Law, Ethics, and Policy in Humanitarian Crises: A Student Perspective on New Simulations

New Products: Somalia in Crisis: Famine, Counterterrorism, and Humanitarian Aid

By Danae Paterson

In the fall of 2014, the Harvard Law School Program on International Law and Armed Conflict (PILAC) offered prototypes of two case studies under the thematic umbrella of Somalia in Crisis: Famine, Counterterrorism, and Humanitarian Aid. The first case study focuses on an NGO General Counsel simulation, and the second centers on a National Security Council simulation. Both simulations entail a nuanced fact pattern based on the humanitarian crisis of the 2011 Somali famine, which presents a variety of complicated tensions and dilemmas. I took part in the prototypes of both case studies, which were facilitated by PILAC Director and HLS Lecturer on Law Naz Modirzadeh and Senior Researcher Dustin Lewis. Revised and published in February 2015, these case studies are now freely available for use in classroom study or professional instruction.

somalia2The NGO General Counsel simulation asks students to assume the role of general counsel to a U.S.-based and U.S.-funded international nongovernmental organization (INGO) conducting humanitarian aid work in the context of the Somali famine crisis. The quintessential tension of the case study rests on the professional aims of the INGO to provide relief to targeted Somali populations, on one hand, and U.S. counterterrorism laws, which may prohibit the work of the aid groups in portions of the territory controlled by a listed terrorist organization (al-Shabaab), on the other. The general counsel must navigate the complicated legal, policy, and ethical tensions at the intersection of counterterrorism agendas and international humanitarian aid, and ultimately advise the INGO President on the matter. The simulation allows the student to engage with and interview key INGO actors (the INGO’s Regional Director, its Senior Policy Advisor, and the Chairwoman of its Board), produce a written memo, and conduct a final presentation.

whitehouse_historypgThe National Security Council simulation incorporates the same fact pattern but asks the students to assume very different roles. Students may be assigned to represent actors organized into five teams: 1) the National Security Council Staff; (2) the Department of Defense, Joint Chiefs of Staff, the Director of National Intelligence, and the Department of the Treasury; (3) the Department of Justice and the Department of Homeland Security; (4) the Department of State, the U.S. Agency for International Development, and the Office of the U.S. Representative to the United Nations; and (5) the Office of he Vice President. These respective teams represent different interests and goals, and the ultimate task of the simulation requires the five teams to work collaboratively to develop consensus on policy recommendations in relation to humanitarian aid and counterterrorism in Somalia. Students are asked to facilitate, give verbal presentations, and/or draft memos, depending on their assigned teams.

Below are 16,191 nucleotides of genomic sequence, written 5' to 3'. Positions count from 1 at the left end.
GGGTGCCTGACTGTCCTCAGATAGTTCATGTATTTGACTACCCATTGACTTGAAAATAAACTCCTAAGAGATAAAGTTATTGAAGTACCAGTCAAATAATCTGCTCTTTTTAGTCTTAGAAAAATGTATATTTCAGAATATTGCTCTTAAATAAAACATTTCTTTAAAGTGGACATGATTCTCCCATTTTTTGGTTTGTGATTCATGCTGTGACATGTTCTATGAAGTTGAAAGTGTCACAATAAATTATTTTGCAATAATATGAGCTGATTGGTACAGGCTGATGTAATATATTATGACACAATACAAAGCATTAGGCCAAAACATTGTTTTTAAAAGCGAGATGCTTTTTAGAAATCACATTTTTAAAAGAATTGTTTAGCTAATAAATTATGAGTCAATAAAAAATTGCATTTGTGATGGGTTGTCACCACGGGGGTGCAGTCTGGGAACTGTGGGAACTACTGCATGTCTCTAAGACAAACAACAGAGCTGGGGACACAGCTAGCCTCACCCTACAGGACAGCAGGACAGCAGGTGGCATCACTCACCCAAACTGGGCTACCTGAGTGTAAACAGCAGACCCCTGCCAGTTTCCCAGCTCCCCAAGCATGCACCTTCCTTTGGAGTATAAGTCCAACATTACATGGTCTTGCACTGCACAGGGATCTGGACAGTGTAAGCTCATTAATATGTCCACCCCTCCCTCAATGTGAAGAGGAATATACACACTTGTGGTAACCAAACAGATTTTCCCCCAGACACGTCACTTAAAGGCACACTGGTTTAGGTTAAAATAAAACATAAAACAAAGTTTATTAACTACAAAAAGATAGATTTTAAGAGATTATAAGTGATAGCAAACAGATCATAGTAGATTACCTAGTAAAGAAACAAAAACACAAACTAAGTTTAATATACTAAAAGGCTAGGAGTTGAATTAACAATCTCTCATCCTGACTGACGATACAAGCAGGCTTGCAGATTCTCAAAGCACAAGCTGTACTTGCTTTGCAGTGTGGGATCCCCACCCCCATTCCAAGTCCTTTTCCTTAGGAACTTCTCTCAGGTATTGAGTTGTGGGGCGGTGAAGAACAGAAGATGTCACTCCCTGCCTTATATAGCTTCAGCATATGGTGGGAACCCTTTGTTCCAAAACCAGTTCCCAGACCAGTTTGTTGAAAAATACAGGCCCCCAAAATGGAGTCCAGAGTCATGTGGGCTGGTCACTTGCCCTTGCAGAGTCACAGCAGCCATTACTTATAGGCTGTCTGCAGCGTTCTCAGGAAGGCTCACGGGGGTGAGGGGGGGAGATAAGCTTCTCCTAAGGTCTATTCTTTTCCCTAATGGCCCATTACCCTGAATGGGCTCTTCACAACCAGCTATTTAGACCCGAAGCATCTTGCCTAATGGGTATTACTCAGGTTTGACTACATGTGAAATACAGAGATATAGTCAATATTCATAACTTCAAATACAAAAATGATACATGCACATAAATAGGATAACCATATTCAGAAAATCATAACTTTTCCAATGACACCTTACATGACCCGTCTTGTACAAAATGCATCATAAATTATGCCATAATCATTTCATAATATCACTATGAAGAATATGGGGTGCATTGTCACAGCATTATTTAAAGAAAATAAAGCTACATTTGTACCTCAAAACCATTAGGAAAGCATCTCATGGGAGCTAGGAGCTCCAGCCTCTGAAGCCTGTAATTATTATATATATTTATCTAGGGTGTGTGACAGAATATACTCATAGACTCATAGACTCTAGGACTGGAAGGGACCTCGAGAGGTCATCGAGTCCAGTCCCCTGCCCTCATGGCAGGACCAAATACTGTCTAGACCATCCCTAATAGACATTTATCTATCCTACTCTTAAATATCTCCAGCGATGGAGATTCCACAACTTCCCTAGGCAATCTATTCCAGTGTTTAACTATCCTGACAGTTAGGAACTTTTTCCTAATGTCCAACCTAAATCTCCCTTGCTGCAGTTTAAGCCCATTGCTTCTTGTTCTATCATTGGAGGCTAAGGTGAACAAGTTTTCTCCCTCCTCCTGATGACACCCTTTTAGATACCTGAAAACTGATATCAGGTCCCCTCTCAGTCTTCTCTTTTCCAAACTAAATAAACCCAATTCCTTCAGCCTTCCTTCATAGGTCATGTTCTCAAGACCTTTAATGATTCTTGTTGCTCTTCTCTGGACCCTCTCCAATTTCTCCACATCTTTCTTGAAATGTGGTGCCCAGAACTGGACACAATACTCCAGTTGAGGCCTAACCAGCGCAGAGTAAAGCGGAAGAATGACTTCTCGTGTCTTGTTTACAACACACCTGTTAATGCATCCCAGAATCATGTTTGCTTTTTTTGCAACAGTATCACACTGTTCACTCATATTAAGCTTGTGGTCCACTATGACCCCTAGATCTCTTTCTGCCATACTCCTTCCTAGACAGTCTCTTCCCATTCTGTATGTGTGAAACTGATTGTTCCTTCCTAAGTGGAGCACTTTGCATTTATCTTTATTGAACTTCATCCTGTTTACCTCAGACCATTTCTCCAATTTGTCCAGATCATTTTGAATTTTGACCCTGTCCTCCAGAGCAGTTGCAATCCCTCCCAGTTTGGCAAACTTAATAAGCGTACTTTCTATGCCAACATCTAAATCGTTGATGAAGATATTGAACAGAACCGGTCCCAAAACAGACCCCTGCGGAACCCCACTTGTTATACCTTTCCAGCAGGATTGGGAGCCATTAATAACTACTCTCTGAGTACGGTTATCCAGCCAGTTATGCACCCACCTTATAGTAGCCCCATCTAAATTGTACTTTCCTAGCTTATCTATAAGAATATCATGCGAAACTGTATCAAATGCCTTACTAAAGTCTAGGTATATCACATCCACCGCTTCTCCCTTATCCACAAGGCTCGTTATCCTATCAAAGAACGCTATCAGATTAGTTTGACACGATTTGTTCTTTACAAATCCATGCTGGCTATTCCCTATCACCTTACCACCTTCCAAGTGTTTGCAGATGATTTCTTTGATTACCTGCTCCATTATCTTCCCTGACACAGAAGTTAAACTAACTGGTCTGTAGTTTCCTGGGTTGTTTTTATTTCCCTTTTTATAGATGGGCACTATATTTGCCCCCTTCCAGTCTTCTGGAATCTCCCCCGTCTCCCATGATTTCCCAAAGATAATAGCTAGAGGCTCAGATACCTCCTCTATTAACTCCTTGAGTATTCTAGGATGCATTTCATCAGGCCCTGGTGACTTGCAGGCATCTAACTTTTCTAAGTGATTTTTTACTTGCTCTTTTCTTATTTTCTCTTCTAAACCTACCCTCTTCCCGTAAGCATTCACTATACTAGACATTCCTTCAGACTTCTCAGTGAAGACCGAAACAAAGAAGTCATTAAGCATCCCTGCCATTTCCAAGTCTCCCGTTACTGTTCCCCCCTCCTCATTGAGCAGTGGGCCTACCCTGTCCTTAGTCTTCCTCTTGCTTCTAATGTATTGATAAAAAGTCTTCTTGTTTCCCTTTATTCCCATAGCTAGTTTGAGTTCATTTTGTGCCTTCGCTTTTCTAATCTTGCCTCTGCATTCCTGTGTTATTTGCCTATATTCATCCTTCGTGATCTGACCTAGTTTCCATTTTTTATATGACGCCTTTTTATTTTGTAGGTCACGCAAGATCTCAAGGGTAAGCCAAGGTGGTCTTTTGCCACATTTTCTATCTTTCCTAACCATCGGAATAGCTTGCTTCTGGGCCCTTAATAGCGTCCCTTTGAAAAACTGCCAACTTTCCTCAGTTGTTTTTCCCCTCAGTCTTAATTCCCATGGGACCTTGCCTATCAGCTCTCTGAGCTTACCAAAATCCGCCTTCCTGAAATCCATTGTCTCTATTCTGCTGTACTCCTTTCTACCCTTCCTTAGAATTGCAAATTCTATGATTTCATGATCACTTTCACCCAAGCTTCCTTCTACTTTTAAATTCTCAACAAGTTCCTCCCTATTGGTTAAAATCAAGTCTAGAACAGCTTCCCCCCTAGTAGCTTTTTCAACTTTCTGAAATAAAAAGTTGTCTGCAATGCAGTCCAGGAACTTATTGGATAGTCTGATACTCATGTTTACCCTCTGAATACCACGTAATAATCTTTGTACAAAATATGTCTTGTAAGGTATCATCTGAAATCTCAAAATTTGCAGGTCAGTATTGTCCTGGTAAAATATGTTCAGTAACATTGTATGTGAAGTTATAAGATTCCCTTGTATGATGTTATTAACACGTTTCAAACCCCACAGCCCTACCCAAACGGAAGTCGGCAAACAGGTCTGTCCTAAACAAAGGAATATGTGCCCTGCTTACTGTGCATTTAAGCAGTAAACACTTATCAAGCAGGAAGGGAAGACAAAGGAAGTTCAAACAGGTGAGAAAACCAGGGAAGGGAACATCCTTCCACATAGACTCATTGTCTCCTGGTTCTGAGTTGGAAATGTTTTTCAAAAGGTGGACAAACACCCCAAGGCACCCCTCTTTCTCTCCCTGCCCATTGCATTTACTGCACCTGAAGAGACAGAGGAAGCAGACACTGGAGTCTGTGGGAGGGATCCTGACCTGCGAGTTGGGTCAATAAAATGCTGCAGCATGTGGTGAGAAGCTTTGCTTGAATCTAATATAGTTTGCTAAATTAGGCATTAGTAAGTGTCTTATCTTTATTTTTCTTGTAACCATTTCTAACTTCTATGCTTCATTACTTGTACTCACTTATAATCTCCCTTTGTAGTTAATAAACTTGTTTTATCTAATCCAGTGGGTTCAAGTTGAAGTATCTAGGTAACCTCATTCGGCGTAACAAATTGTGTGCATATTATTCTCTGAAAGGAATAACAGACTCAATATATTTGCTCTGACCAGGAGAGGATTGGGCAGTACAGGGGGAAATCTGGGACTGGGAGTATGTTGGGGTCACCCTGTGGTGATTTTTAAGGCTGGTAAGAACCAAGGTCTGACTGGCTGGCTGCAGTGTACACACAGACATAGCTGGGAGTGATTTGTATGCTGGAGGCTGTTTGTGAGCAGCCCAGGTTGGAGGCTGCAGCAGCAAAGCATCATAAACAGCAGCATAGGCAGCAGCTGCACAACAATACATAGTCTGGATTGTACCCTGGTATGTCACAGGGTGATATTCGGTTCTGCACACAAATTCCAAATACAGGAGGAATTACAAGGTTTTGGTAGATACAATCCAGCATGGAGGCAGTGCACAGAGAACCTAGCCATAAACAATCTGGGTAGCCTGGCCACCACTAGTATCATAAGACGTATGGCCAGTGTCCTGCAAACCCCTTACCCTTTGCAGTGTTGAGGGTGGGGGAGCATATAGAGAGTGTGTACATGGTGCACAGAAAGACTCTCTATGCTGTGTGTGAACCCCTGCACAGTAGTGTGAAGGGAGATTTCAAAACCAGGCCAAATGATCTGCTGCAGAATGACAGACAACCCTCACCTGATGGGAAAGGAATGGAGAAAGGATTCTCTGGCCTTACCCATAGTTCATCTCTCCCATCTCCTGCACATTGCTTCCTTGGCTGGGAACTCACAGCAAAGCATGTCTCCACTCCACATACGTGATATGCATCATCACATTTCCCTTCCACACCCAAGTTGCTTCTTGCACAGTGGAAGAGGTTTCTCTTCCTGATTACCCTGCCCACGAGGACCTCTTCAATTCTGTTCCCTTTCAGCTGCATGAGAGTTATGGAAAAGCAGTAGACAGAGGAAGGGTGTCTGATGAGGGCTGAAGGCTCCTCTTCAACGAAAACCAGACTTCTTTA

Ultimately, both simulations present unique and challenging opportunities both to grapple with the law and to engage in a professional application of legal, facilitative, and client-attorney skills. These experiences are especially valuable in terms of interviewing diverse stakeholders and presenting complex legal concepts to non-lawyers. These are critical skills in the practice of law, but a mode of experiential learning that is often absent from the traditional legal classroom. A particularly challenging exercise in this general skillset is the presentation in the NGO General Counsel simulation, which requires students to synthesize the legal arguments made in their written memos in a fashion that is simultaneously informative, accurate, and persuasive, as well as sensitive to the different interests at stake and accessible to a non-lawyer. This means that the student must not only understand deeply his argument to identify the key points and articulate them but also anticipate the priorities and interests of his audience. The student must also be prepared to adequately answer questions from the varied group of stakeholders.

These simulations take the student far beyond the requirements of a typical law school assignment, which ends at the submission of a written work product. In actual legal professional settings, a lawyer will, after producing the formal legal advice, often have to continue to engage in a sophisticated, responsive, assuring, and competent manner with a client. In certain respects, these skills may be what matter most to a client, beyond the sophisticated legal argumentation a lawyer develops. In these ways, the simulations add incredible value to the traditional legal educational experience by creating the space to develop a more critical legal and professional skill set.

Danae Paterson, a J.D. candidate at Harvard Law School, has been a research assistant at PILAC since December 2014, contributing to its case studies portfolio.

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